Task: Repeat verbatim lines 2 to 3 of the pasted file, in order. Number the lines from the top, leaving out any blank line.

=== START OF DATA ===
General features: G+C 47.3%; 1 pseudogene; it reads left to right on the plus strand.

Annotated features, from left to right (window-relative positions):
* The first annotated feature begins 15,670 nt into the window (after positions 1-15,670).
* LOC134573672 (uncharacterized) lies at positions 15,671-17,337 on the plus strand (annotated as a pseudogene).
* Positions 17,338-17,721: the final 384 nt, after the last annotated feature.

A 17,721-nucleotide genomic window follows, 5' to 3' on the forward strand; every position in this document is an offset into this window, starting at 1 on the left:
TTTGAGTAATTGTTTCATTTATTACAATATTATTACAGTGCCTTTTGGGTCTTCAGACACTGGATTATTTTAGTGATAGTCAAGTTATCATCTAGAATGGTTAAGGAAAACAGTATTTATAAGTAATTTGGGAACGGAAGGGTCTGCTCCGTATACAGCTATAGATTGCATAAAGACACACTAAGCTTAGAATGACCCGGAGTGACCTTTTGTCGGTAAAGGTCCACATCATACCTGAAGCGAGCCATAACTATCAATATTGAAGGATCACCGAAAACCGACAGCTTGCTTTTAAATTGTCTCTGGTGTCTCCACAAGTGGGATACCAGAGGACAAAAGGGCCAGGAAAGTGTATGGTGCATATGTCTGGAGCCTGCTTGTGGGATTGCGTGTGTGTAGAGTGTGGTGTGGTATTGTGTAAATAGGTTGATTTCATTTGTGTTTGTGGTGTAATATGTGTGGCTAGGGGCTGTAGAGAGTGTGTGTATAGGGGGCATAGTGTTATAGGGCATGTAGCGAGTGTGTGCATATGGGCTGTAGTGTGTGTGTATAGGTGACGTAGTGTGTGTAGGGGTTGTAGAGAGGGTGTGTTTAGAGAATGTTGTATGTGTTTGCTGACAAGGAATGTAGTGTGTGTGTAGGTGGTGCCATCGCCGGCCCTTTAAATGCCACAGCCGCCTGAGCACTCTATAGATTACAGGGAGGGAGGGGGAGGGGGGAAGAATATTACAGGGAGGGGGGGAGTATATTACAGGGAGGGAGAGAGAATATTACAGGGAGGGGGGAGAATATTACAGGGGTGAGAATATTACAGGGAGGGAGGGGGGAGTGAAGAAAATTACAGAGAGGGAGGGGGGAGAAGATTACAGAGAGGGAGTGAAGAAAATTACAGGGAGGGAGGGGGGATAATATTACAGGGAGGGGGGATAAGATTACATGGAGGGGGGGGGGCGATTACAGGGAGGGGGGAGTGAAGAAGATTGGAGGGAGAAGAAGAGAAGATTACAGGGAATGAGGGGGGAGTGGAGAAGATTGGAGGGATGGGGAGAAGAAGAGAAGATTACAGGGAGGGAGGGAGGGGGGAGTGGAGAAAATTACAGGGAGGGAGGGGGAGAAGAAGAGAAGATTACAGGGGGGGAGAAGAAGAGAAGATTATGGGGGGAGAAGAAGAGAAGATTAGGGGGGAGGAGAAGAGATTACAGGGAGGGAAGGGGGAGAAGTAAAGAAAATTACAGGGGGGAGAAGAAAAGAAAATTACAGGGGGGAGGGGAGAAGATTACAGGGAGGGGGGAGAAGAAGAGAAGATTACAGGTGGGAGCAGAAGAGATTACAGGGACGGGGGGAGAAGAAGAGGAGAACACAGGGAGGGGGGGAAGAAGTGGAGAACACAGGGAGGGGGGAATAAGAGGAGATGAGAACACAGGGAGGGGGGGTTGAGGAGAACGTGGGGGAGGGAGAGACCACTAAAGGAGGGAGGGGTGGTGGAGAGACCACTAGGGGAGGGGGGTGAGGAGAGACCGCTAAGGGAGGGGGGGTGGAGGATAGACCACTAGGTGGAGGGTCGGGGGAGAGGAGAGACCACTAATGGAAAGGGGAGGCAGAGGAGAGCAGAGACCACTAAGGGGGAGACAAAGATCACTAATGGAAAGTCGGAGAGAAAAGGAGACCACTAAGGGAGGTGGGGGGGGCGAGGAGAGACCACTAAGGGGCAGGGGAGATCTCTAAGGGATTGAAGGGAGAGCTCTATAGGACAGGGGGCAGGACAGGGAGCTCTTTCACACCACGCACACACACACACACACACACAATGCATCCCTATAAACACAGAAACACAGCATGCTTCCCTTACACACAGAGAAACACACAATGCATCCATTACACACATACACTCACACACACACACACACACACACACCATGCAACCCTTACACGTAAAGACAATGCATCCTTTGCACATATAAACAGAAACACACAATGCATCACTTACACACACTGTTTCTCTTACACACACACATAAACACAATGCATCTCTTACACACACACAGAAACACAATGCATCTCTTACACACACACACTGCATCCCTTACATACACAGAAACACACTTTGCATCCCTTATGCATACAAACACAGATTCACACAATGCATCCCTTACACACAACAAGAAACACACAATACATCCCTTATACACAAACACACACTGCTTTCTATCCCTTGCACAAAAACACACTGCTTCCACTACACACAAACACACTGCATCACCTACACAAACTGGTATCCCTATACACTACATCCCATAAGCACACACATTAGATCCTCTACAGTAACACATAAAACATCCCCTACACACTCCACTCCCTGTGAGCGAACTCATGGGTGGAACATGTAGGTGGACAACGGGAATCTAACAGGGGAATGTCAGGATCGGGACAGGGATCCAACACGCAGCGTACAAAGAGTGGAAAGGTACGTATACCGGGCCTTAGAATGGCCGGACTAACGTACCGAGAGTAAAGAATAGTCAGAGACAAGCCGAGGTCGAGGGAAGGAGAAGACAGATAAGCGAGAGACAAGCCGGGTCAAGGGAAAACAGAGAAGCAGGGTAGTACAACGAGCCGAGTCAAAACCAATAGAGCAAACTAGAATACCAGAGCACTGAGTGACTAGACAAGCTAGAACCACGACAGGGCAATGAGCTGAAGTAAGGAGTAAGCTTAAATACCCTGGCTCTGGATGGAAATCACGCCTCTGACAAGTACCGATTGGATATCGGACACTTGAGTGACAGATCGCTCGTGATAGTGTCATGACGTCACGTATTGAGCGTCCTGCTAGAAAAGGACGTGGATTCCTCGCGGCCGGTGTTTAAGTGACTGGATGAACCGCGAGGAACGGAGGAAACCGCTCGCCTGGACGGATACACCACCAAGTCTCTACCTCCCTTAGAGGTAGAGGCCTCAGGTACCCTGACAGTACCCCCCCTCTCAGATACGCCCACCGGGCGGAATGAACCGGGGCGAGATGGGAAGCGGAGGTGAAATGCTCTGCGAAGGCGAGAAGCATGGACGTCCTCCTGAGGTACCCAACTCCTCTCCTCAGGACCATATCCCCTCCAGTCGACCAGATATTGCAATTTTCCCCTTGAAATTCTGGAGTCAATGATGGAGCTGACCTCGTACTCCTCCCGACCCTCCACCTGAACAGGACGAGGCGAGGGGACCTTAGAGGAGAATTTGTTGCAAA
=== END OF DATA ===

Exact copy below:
Annotated features, from left to right (window-relative positions):
* The first annotated feature begins 15,670 nt into the window (after positions 1-15,670).